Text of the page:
User Contribution
By Earl W. Kildahl
Nils Kildahl was born at Westedo, Minnesota, on September 30, 1871. When he was three his parents moved to Northfield, Minn. At five he witnessed the attempted robbery of the Northfield Bank by the James brothers and their associates, members of the Dalton gang. He especially remembered the rider on guard at the corner and horses and riders going by - as well as some horses without riders. This was considerable excitement for a small boy, an experience which he never forgot and before his death he was the last survivor of the witnesses of that event.
In 1881 the family moved to Grand Forks, North Dakota. In 1883 they moved to Maza, N.D., by wagon and oxen. In 1888 Nils started out for Montana on a horse, but sold it along the way and came in on a freight train. His first job was water boy for the Tongue River ditch construction. He then worked for the Bow and Arrow, holding 180 saddle horses - all that was left of the HV and C Bar after the winter of 1886-87. J.B. Rhea, the manager, sent five of his men with a pack outfit on the lower Big Dry to brand calves. It took ten days to make the trip and they branded only one C Bar calf. Down below Timber Creek they met Hank Cusker and an Indian who were hunting horses for the N-N. They heard how Hank and Jim McNany ran across a couple of bears on Bear Creek. Jim roped one and Hank decided to ride him. The bear reached up with both hind feet, depantsed Hank and scratched him up a-plenty.
The next spring Nils wrangled horses for the Bow and Arrow on the roundup. Charlie Taylor was cook and Charlie Erick, the ramrod. Taylor was the best Dutch oven cook in the country. The wagon worked from Pease Bottom down the Yellowstone to Custer Creek.
The next year Nils went to work riding circle for the XIT. O.C. Cato was then manager at the time the company was training 10,000 head of cattle each year from the XIT in Texas. The next year Mr. Cato gave him the job of horse wrangler as Nils liked and understood horses. It was while on this job he believed he originated the rope corral, which he fashioned with rope, crotches and pins. He made the pins from old Sharp's rifle barrels which were strong enough not to bend when driven into the ground. He knew many old cowhands and it was a new kind of corral to them and soon every outfit in the country used it.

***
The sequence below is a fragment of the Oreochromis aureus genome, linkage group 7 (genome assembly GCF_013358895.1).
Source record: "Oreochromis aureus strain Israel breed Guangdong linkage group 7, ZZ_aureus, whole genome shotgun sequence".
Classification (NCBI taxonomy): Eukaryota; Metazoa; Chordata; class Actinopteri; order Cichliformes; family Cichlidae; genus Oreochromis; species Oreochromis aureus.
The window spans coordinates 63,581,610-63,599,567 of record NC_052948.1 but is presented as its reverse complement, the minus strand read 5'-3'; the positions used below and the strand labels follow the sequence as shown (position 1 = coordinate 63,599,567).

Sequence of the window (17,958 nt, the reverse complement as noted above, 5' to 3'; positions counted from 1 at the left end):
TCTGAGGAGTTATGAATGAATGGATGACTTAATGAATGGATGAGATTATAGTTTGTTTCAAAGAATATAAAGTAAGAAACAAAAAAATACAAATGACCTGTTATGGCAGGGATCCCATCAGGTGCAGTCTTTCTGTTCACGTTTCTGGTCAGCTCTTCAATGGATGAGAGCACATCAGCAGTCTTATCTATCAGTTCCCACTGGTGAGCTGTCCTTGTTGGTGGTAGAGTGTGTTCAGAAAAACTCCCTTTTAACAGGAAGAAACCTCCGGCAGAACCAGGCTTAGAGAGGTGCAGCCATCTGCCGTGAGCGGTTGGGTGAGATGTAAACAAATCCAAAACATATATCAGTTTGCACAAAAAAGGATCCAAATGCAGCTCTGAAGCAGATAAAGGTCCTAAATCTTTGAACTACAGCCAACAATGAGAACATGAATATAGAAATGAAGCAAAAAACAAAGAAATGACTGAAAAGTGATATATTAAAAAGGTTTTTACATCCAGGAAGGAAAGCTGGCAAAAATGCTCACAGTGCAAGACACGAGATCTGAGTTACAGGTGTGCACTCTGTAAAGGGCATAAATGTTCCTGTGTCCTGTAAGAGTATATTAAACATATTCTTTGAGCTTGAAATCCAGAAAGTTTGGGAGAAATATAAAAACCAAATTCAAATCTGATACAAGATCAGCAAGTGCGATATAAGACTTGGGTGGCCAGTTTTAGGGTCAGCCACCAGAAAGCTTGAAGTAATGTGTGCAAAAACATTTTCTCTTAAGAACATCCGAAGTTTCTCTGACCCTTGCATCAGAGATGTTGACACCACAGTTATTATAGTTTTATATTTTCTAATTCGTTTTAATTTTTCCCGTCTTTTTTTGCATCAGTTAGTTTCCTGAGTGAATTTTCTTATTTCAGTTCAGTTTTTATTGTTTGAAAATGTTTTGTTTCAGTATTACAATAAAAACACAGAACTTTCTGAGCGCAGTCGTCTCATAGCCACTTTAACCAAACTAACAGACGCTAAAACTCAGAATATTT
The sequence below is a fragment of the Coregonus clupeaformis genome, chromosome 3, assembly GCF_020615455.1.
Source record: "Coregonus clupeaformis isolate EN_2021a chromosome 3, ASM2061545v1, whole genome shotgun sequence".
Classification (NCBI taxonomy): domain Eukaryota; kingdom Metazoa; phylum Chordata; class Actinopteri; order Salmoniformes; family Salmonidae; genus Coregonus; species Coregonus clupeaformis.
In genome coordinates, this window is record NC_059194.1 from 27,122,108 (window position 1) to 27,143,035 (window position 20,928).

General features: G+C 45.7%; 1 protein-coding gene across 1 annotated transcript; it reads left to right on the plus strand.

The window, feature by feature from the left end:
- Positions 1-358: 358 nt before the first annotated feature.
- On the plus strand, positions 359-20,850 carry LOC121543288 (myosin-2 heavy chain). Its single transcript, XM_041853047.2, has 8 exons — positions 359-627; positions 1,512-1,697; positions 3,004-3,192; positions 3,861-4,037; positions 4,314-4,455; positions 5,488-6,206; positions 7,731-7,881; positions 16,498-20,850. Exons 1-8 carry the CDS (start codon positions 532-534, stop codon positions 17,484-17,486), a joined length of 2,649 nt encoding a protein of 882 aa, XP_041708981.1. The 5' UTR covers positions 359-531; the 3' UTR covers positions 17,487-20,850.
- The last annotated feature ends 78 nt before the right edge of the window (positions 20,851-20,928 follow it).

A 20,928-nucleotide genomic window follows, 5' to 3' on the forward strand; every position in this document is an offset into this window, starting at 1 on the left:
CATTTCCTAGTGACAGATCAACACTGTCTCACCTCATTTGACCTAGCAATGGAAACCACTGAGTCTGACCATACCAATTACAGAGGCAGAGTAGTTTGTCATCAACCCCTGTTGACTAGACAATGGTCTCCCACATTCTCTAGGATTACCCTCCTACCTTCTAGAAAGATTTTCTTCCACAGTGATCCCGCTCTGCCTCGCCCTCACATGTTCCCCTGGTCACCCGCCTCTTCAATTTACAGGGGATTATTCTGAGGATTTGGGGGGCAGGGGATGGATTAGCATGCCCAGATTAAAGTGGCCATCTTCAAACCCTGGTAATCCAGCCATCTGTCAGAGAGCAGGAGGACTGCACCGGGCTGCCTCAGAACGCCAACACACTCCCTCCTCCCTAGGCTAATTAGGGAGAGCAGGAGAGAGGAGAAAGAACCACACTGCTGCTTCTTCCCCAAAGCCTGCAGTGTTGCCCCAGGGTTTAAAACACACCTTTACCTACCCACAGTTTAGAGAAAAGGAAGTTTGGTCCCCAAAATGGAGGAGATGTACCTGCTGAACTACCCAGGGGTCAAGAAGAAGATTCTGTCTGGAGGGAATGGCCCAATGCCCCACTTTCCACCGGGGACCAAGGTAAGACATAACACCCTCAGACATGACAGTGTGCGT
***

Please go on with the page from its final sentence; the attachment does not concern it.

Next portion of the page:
In 1895 Niles established a ranch of his own in the Horton area and operated a cattle and horse ranch. In 1896 he married Anna Jonsson who had come to Montana in 1894 from Sweden to the home of her sister, Mrs. Olof Nelson. Their two children were born at the ranch, Ruth Alice in 1897 and Earl W. in 1899. During their residence on their ranch they saw it change from a stock outfit to a fertile and productive irrigated farm. After Nil's retirement, Earl owned and operated the home place.
Nils had been affiliated with the Yellowstone Lodge No. 26, A.F. and A.M. for 52 years at the time of his death, August 30, 1948. He was also a member of the Half-Century club and was a Charter member of the Range Riders, Inc. Mrs. Kildahl died June 27, 1959, at 86.
By Earl W. Kildahl
Fanning the Embers